1. The art world is pining for in-person communication and a change of scenery. There will be a reinterpretation or re-imagining of physical experiences once those can be held safely again and we’ll see a lasting resistance to large-scale events and greater demand for exclusive, high-quality in-person events with an immersive digital component. Further, there will be a greater focus on presenting art in unique and innovative locations and in a way that takes advantage of public spaces and virtual networks outside of the establishment.
“A greater focus on presenting art in unique and innovative locations, outside of the establishment”
2. The audience for buyers will continue to expand in 2021 as rapid technological transformation and the embrace of digital channels will remain ever present. The comprehensive set of digital tools clients can now access has not only broken down barriers to entry but reduced the need to view or physically handle works in person prior to purchasing. As a result, the average number of times that a work is seen will be exponentially multiplied.
3. The art world will continue to make significant strides in advancing sustainability initiatives and reducing its carbon footprint. From eliminating printed catalogues, invites, crates and excess packaging in art shipping and handling, to rethinking the need for international air travel for art fairs and exhibitions, there will be a greater consensus about how to reduce waste and incorporate more sustainable practices. In doing so, there will also be a shift in how art itself reflects the growing concerns of our ecological crisis, and the types of art collectors are interested in.
“there will be a shift in how art itself reflects the growing concerns of our ecological crisis”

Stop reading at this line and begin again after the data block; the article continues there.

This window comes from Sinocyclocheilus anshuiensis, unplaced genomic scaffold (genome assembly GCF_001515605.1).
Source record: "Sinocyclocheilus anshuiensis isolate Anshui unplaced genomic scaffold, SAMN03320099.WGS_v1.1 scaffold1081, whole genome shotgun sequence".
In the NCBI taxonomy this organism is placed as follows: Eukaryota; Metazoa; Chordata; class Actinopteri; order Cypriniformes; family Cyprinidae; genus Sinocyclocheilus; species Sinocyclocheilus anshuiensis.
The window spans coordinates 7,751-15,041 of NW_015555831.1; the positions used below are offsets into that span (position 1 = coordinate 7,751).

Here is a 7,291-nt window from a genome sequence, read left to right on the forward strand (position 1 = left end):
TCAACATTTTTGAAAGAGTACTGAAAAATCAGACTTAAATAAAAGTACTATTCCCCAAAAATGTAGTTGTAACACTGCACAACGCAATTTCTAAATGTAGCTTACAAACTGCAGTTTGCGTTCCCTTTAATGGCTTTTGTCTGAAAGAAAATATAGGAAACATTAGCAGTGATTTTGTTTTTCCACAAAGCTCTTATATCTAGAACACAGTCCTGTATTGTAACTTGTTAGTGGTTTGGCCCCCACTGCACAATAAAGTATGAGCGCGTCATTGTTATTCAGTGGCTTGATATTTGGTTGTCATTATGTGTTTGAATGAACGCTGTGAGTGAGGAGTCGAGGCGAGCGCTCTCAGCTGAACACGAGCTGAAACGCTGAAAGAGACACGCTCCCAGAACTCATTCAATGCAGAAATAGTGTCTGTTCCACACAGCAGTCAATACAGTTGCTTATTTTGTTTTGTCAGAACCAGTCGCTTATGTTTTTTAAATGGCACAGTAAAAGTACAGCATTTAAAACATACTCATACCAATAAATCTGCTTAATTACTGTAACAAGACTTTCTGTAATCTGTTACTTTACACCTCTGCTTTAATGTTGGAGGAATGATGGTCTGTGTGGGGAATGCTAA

4. Local will be the new global driven by pandemic travel restrictions. Having unavoidably spent much more time than usual in their hometowns and areas, many people have come to appreciate more acutely the sense of regional identity that was increasingly lost with globalization. This will mean that local styles and movements will become more pronounced and revered and will impact how and what auction houses and galleries choose to exhibit as well as heighten the importance of local museums as people rediscover their local regions.
5. Following the continued rise of cross-category collecting in 2020 which offered contemporary art alongside cars, and design, auctions featuring property from various departments will continue and increase in volume in 2021. Similar to museum exhibitions, more auctions will be contextualized by era or a specific theme rather than by a singular department.
6. The distinctions between art fairs, galleries, and auction houses will continue to blur in 2021 as the primary and secondary markets converge at an even greater scale than last year. Building upon the barriers that were broken down in 2020, market players will experience reconfiguration due to information consolidating and being widely available.
7. The strength of the market in Asia saw a step change in 2020, with a steady influx of new, younger buyers and a radically expanded buyer base with greater cross-category participation. This will continue in 2021. The demand for works by Western and emerging artists will continue to rise as well as a strong continued appreciation for classical works and luxury.
“there will be a steady influx of new, younger buyers with greater cross-category participation”
8. The number of buzzworthy artist-driven projects in Africa, coupled with the recent excitement for Black figurative paintings by young African diaspora artists, will segue into a greater interest in African art and art history, which will be enhanced by the continent’s ability to participate digitally at a greater scale than physically within the market. Once it is safe to travel again, Africa is gearing up as a great destination for the arts – Cape Town of course, but also cities like Lagos, Benin, where new world-class institutions are being built.